9. says

    I'm ALL about spray paint – every room in my house is proof of that. And yes, brand does matter – I've wasted a lot of money (and time…sanding…) on cheap stuff. I'm going to study your glazing 101 blog now…I need a tutor!

  10. Amy says

    Yesterday I declared my love affair with spray paint over, after two failed projects. Today, I declare it back on. That nightstand WILL look awesome, and with nary a brush to wash. Thx!

  11. karlee says

    So if you aren't going to use a spray paint, and you will be placing items on top of the project, what type of paint to you use? interior Latex? Does it need to be covered with the poly? I painted my chairs with regular interior latex paint and they stick to the wall if they are leaned against it too long. Spray paint is less messy and easier but I'm limited when it comes to color choices. I hate the stiky paint! What do you recommend?

  12. says

    I've tried Krylon spray paint several different times, and several different colors…and it always drips. Personally, I like Painter's Touch Rust-o-leum the best. Thanx for your tutorials in painting.

  13. Jami says

    Thanks for the information. I have been putting off the sanding on one project that I wanted to distress anyway, woo hoo! You freed me! :)

  14. Jane says

    So I've always been told that I need to sand the furniture first–or the paint won't stick–but you say you rarely sand your pieces. I'm about to do a dining table and 4 chairs–I so hope I can skip sanding–cuz that's a lot of work. Can I really not sand?

  15. Brooke @ says

    I only sand a project if its surface is not smooth and even, otherwise, I prime and paint it without sanding. I do however sand the primer after to remove the "gritty" feel of the primer with a high grit sand paper. Good luck!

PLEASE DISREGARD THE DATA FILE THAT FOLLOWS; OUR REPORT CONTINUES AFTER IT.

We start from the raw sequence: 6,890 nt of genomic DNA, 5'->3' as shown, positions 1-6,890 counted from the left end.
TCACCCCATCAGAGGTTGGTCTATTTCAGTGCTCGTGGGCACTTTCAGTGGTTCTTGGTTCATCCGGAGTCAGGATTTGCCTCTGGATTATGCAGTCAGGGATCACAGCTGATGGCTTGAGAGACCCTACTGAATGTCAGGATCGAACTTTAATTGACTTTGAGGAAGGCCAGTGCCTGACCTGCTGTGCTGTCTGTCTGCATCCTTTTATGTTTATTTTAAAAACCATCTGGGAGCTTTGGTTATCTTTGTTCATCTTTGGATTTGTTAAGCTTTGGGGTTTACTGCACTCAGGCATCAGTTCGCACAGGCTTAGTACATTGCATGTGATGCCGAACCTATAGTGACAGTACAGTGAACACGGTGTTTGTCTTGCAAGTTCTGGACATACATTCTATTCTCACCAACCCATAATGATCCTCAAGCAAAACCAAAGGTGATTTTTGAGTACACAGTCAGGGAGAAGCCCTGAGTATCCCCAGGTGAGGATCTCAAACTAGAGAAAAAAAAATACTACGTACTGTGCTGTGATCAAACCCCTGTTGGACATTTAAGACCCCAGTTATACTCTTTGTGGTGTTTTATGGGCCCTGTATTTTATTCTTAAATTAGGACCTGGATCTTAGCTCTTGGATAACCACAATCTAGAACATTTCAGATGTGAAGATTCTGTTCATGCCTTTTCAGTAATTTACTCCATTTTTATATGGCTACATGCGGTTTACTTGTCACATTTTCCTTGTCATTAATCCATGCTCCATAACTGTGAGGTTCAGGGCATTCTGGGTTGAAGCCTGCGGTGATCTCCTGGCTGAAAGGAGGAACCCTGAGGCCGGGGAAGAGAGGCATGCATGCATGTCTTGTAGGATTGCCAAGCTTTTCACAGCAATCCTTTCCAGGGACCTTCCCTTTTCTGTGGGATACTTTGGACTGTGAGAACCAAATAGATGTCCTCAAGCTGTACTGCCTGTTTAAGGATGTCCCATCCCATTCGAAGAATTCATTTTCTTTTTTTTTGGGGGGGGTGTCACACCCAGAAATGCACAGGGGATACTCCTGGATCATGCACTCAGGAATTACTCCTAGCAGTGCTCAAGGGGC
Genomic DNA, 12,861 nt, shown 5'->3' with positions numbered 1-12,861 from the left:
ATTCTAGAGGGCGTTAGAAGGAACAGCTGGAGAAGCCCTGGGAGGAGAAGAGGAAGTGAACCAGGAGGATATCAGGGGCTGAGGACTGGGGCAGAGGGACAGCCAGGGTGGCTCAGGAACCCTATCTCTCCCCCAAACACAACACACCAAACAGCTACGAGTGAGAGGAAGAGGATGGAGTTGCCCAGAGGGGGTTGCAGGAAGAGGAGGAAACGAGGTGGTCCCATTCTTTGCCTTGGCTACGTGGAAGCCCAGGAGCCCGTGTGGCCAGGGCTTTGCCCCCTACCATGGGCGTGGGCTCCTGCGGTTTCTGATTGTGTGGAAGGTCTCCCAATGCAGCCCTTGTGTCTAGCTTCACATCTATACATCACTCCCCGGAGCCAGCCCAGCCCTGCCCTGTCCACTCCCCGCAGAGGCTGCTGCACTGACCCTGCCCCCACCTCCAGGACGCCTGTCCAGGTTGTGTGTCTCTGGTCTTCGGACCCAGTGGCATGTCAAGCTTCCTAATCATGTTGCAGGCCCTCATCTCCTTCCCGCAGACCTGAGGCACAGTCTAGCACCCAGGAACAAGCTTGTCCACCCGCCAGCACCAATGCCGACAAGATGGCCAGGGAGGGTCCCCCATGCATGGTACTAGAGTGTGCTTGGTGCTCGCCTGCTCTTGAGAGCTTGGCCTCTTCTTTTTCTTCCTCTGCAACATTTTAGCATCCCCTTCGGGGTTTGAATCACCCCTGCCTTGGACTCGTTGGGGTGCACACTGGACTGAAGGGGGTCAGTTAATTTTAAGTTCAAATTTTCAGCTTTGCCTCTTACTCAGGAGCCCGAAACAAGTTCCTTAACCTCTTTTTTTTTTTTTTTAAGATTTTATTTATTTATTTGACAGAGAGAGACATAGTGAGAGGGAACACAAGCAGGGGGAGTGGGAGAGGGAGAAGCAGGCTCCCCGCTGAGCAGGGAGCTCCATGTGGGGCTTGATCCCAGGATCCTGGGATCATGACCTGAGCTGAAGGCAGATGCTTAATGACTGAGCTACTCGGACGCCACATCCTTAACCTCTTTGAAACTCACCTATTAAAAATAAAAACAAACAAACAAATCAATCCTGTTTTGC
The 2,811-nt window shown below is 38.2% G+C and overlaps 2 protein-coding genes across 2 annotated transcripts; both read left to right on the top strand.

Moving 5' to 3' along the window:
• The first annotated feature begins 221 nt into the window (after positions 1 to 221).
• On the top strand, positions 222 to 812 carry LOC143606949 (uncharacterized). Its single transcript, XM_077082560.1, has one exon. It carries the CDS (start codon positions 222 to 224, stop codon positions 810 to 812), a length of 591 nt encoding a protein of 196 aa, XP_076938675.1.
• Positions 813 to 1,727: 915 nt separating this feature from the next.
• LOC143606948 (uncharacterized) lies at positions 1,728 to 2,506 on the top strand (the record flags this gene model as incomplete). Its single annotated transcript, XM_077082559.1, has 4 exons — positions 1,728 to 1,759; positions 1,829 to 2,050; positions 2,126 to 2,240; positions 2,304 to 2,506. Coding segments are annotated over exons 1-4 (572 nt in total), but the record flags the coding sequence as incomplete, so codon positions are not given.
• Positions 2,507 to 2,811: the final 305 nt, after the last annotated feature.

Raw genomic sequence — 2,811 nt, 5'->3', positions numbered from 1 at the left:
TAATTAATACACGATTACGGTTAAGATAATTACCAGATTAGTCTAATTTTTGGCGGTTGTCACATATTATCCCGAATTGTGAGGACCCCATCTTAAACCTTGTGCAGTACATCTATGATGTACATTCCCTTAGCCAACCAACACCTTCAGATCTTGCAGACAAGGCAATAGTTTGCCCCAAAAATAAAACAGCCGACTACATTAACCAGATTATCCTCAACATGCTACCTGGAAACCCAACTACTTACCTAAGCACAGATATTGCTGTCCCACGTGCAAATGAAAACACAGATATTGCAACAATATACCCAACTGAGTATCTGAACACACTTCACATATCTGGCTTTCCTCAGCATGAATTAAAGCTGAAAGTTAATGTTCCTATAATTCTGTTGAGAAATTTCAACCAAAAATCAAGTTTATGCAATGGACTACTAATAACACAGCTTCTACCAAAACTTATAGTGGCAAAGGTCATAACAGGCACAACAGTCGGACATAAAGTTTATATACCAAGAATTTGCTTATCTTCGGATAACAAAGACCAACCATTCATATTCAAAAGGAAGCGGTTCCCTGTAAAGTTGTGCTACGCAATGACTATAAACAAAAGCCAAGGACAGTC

16. Jane says

    Brooke~ Thanks for the great tips! My table turned out great! I have one more question though. After I was all done, I used polyurethane spray to protect it. I'm worried though, of the table top getting damaged from daily usage–and my 2.5 year old slamming toys and utensils on the surface. I don't want to cover up my beautiful table with a table cloth–is the polyurethane enough to withstand normal family/kids usage? Or is there something else I can do to protect it? thanks so much!

  17. Brooke @ says

    That is what Polyurethane is made for. :) Just make sure that you have done enough coats to protect your furniture. If you did one thin coat your protection would be minimal, but if you did 3-4 coats, your protection would be much better. I hope you send me a picture so I can see!

  18. Jane says

    I'd love to send you pics! I need your email….So. I did 2 coats of the polyurethane. Now it's in my breakfast nook. Probably not a good place to do more coats? Or do you think it would be ok? ugh. The hubster had to take it apart to get it out and then in–lol 😛

  19. Jane says